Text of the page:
Desertegny, DonegalEdit This Page

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Ireland Gotoarrow.png Counties of Ireland Gotoarrow.png County Donegal Gotoarrow.png County Donegal Parishes Gotoarrow.png Desertegny, Donegal

The following information is a starting point for records about the civil parish of Desertegny. The information is based on locations and records before 1922.

Contents

Historical Overview

History

Díseart Eignigh - Desertegny

A parish in the barony of ENNISHOWEN, county of DONEGAL, and province of ULSTER, 13 miles (N. N. W.) from Londonderry; containing 1890 inhabitants. This parish is situated on the northern coast, amid the barren mountains of Ennishowen, and is bounded on the north by the Atlantic ocean, and on the west by Lough Swilly; it comprises, according to the Ordnance survey, 7577 statute acres, of which 5834 are applotted under the tithe act; the arable land includes 1794 acres; the remainder is mountain pasture. Some of the lower lands produce good crops of oats, flax, and potatoes; and wherever the mountains afford vegetation, they are depastured by numerous herds of small cattle and sheep. There are indications of copper and lead ore within the parish; and iron ore is abundant. The gentlemen's seats are Lensfort, the elegant residence of the Rev. W. Henry Hervey; and the glebe-house, of the Very Rev. Dean Blakeley. The living is a rectory, in the diocese of Derry, and in the patronage of the Marquess of Donegal: the tithes amount to £135; the glebe-house stands on a glebe of 166 acres, of which 88 are uncultivated. The church is a small neat edifice, with a square tower, situated close to the shore of Lough Swilly. In the R. C. divisions the parish forms part of the union or district of Upper and Lower Fahan and Desertegney; there is a small chapel, occupying the site of the old parish church. The parochial school, near the church, in which are about 30 boys and 15 girls, is a very neat edifice, erected in 1829 by the Rev. W. H. Hervey, and supported by him and a small donation from the rector. There are also two private schools, at Leaugin and Gortlick, in which are about 50 children; and a Sunday school. The gap of Ma-more is a remarkable natural curiosity on the confines of this parish, opening to the Atlantic ocean, and most extensive and magnificent views are obtained from the mountains near it. In the Erwys and other lofty mountains of this district, the eagles continue to build, and they prove very destructive to the young lambs on the mountains.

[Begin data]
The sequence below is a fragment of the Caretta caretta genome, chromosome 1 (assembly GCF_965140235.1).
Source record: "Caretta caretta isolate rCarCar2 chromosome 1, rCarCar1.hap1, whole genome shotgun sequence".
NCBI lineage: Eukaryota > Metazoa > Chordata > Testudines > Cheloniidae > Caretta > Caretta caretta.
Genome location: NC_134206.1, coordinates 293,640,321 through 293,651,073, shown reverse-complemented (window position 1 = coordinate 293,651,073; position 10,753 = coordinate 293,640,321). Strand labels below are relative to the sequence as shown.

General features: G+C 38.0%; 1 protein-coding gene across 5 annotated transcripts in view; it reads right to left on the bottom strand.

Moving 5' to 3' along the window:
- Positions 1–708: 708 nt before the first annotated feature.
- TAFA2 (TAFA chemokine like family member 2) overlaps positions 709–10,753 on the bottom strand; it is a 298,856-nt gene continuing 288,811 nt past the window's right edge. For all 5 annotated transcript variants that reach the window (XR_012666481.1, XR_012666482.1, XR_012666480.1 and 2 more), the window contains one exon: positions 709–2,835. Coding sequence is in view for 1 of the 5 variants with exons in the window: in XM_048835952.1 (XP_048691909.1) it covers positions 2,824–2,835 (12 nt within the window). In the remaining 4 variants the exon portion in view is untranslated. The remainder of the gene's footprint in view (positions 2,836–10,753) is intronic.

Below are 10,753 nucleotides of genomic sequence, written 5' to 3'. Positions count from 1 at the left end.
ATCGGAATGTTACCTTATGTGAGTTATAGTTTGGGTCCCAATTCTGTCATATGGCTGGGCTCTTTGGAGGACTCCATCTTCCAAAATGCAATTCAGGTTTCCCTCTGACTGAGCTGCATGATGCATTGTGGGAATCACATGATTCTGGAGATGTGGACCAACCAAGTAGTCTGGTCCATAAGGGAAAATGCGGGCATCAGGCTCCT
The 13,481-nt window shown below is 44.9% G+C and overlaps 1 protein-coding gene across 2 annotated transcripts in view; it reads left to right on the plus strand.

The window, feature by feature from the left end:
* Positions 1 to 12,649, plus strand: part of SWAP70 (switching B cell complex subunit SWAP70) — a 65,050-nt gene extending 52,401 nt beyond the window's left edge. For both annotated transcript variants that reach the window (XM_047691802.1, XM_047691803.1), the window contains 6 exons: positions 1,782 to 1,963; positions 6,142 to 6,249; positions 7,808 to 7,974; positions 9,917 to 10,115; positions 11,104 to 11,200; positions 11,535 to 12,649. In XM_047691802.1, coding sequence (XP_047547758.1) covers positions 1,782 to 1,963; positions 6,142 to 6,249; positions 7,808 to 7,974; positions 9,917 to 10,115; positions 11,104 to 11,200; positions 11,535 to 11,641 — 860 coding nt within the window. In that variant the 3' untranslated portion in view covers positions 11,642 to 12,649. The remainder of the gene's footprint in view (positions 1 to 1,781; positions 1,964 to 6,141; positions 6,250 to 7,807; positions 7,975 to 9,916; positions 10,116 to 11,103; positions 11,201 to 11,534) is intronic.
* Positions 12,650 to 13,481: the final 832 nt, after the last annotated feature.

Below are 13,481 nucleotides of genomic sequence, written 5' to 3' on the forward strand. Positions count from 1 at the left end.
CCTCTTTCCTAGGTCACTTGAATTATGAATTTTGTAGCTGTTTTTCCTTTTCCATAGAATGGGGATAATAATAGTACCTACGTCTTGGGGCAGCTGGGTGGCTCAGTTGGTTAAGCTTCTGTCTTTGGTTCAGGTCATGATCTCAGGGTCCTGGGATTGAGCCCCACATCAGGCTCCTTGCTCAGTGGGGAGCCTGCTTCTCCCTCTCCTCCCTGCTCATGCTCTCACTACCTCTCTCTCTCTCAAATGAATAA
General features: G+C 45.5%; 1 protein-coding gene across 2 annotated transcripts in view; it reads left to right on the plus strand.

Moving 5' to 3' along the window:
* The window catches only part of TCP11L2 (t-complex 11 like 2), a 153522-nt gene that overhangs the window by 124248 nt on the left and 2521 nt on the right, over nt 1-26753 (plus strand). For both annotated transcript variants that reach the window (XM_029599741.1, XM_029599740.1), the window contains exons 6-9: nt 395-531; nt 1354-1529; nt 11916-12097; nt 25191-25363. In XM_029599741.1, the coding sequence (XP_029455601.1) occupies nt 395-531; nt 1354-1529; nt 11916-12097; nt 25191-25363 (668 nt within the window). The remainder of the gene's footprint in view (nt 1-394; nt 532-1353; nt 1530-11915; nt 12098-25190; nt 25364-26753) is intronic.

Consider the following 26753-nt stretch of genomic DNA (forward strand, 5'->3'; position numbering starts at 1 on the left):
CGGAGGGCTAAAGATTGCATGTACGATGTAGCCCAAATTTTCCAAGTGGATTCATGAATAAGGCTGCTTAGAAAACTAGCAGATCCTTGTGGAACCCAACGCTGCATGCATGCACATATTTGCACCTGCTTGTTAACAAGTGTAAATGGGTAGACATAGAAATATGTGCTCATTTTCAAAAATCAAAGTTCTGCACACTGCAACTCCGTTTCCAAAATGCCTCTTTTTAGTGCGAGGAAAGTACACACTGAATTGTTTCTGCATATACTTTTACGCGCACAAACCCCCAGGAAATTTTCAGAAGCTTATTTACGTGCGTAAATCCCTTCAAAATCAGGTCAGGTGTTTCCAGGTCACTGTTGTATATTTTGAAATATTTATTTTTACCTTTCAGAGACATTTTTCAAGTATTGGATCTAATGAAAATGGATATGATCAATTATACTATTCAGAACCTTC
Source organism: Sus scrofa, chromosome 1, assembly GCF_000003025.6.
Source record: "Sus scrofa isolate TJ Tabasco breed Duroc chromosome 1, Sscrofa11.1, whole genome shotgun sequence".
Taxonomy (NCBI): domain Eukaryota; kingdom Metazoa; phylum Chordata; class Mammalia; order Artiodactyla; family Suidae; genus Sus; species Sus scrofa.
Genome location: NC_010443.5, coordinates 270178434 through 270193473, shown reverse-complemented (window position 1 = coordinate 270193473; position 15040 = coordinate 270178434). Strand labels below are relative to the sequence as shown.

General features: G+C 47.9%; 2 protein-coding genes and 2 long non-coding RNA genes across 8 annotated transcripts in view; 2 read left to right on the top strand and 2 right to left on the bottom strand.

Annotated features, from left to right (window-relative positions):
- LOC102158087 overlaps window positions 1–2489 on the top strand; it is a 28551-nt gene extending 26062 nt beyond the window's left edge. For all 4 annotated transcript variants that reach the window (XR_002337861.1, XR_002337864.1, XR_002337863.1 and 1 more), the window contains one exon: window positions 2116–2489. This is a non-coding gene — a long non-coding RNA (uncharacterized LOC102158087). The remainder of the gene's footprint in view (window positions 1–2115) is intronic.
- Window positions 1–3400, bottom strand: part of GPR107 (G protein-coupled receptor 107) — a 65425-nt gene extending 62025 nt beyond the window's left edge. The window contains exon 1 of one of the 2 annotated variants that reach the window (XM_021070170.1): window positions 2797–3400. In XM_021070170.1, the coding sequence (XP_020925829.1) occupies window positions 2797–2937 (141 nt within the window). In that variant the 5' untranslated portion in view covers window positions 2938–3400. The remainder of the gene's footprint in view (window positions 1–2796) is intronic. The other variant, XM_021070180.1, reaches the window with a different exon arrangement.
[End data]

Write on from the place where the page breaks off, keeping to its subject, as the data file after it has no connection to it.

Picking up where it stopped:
(Extract from A Topographical Dictionary Of Ireland by Samuel Lewis, 1837)

Localities

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Maps and gazetteers

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Records

Cemeteries

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Census

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Church records

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Catholic

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Church of Ireland

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Presbyterian

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Methodist

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Society of Friends

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Others

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Civil Registration

Government registration of births and deaths began in 1864. Registration of Protestant marriages began in 1845, with all marriages being registered by 1864. Go to the Ireland Civil Registration article to read more about these records.

Land records

The Registry of Deeds started in 1708. Land transactions were recorded, including immovable property passed on in a will and property given to a daughter at her marriage. Read more about these records in the Ireland Land and Property article.

Probate records

Probate dealt with the property of a deceased person. Read more about these records in the Ireland Probate Records article.

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School records

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Tax records

The valuation of property for tax purposes was started in the 1840s by Richard Griffith. A tax paid to the church, call Tithe Applotments, began in the 1820s. Read about these records in the Ireland Taxation and Ireland Land and Property articles. Add records for this parish that you know about.

Web Sites

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Further Reading

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  • This page was last modified on 9 November 2013, at 23:26.
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